When the stars are lined up just so, when all the ducks are in a row, and when all the balls drop in the right holes of the pinball machine at the right time, unusual events can occur. Is now such a time?
There may never be a better time for opening the Arctic National Wildlife Refuge to oil drilling, for approving the permits for strip-mining coal along the Chuitna River, and for approval of the largest open-pit mining operation on Earth, the Pebble project.
The stage is set for a perfect storm. A Republican who wears a hat that says “Make America Great Again” occupies the White House. Republican majorities dominate Congress, and all three of Alaska’s Congressional members are Republicans. Alaska’s Governor is a former Republican, and Alaska’s House and Senate have Republican majorities. Alaska and the nation are in dire fiscal condition, and desperate for something — anything — to provide relief.
I fear for the environment. We Alaskans appreciate having clean air and water. Residents and visitors alike seem to enjoy the wildness of our state, the wide-open, undeveloped spaces. Many of us live here mainly for the excellent fishing and hunting. Trouble is, when people will do anything for jobs and profits, our air, water and the very reasons we live here become at risk.
This President worries me. The same morning in January that Trump signed the go-ahead for the controversial Keystone and Dakota Access pipelines, he sat down with the three top U.S. automobile manufacturers and said, “I am, to a large extent, an environmentalist. I believe in it. But, it’s out of control.”
On the rare occasion that Trump mentions clean air and water, in the next breath he threatens to take away the agencies that enforce the laws that prevent our air and water from being polluted. He has promised to gut the Environmental Protection Agency.
I find myself missing President Eisenhower. “Ike,” who was presidential from the get-go, would’ve thought Tweeting was for the birds. In his 1961 farewell speech, famous for its mention of the military-industrial complex, he warned, “As we peer into society’s future, we — you and I, and our government — must avoid the impulse to live only for today, plundering, for our own ease and convenience, the precious resources of tomorrow.” Eisenhower, a Republican, set aside ANWR as a federal protected area.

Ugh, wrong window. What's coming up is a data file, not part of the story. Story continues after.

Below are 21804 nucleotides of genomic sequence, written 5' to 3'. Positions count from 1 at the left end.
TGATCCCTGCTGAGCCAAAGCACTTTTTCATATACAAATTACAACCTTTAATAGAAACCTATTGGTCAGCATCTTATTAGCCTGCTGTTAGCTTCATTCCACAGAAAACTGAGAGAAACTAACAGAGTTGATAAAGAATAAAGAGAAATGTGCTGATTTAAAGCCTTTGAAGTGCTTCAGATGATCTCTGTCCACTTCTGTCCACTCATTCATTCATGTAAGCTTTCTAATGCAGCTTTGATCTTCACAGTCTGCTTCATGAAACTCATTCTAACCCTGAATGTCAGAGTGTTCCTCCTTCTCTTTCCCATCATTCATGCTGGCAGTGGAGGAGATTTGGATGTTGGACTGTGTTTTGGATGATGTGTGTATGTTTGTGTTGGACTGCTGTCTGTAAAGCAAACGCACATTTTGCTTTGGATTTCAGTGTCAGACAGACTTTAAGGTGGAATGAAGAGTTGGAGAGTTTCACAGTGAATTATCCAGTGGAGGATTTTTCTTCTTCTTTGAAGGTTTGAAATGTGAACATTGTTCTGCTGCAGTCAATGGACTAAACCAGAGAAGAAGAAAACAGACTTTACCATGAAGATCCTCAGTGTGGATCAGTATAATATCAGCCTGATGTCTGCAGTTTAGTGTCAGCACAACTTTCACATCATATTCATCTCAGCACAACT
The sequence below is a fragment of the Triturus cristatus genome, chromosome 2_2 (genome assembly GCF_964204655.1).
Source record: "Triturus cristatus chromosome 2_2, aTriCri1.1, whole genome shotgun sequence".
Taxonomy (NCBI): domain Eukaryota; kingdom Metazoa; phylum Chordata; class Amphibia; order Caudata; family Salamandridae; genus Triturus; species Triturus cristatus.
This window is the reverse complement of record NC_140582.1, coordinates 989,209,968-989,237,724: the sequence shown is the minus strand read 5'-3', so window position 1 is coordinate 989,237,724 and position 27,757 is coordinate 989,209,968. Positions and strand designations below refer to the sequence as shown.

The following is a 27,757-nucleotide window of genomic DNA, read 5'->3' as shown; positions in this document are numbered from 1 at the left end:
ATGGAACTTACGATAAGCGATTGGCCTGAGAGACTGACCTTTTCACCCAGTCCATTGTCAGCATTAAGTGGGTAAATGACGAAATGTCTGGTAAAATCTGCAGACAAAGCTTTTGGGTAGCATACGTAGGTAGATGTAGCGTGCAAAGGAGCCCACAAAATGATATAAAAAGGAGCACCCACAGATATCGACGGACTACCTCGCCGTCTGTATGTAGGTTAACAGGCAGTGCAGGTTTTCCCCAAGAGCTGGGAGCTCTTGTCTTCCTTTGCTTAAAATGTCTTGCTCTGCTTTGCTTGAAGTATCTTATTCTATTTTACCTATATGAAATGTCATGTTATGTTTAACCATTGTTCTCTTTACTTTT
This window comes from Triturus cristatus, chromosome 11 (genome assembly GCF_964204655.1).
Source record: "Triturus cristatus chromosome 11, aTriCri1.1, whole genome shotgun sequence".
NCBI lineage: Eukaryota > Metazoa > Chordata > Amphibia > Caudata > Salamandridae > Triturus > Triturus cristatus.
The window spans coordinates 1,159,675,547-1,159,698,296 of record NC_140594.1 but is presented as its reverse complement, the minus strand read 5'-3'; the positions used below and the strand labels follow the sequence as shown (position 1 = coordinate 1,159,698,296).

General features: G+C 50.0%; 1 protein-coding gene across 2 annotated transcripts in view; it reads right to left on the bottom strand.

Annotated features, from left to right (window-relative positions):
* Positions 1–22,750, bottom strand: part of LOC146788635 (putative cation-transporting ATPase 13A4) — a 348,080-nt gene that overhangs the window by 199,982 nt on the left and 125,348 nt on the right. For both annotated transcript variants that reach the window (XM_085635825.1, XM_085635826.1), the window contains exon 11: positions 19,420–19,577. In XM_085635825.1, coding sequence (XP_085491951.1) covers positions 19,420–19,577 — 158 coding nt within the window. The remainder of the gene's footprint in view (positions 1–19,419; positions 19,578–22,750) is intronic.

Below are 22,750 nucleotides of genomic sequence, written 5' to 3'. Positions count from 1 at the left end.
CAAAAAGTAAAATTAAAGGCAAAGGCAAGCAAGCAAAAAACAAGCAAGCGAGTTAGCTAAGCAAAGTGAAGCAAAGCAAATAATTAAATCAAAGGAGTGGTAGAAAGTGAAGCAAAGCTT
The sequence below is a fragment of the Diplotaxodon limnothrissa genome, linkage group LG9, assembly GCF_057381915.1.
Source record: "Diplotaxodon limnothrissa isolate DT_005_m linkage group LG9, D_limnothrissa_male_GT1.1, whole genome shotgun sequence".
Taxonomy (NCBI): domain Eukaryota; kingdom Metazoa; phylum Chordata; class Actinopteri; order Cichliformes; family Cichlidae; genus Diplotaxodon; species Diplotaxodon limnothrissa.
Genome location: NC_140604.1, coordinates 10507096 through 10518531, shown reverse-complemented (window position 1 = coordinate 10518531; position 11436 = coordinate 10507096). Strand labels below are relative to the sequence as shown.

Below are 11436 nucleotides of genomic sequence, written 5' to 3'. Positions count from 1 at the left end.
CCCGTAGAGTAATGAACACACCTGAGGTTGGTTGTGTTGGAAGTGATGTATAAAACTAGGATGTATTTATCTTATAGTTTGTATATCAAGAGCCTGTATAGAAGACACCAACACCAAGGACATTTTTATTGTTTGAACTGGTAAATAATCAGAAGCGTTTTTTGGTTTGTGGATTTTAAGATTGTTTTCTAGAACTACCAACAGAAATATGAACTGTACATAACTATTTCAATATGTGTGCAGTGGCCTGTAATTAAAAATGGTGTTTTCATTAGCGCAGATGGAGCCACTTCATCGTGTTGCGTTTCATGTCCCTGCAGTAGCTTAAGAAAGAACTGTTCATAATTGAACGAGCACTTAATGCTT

Don Young, Alaska’s sole Representative in the U.S. House, is eager to plunder whatever can be found in ANWR. In 2011, at a House Natural Resource Committee hearing regarding opening the refuge to drilling, Young said, “The reality is, this area should be drilled. I’ve been fighting this battle for 39 years. It was set aside for drilling.”
One of Young’s famous quotes sums up his attitude toward the environment: “If you can’t eat it, can’t sleep under it, can’t wear it or make something from it, it’s not worth anything.”
Alaska’s only two Senators, Dan Sullivan and Lisa Murkowski, are both unabashedly “pro” when it comes to resource development.
In Republican Governor Bill Walker’s 2017 State of the State address in January, he said he would advocate tirelessly to bring the opportunity to drill in ANWR to reality, and that he had already reached out to the incoming President on the issue.
At least Governor Walker talks the environmental talk. In his State of the State address in January, his “vision for Alaska” included “An Alaska where we set the standard for environmental stewardship and responsible resource development; … .” We’ll have to wait and see if he walks the environmental walk.
Republicans in the Alaska Legislature even now are batting around the final wording in a resolution to ask Congress to open ANWR to drilling. Even the Democrat legislators will vote for this one.
Will this rare and unholy congruence of pro-development Republicans end years of delaying the development of ANWR, and will the Pebble Mine and Chuitna River project soon follow?
Opportunities to plunder resources with a minimum of governmental interference don’t happen often, but they’re happening now.
Les Palmer can be reached at firstname.lastname@example.org.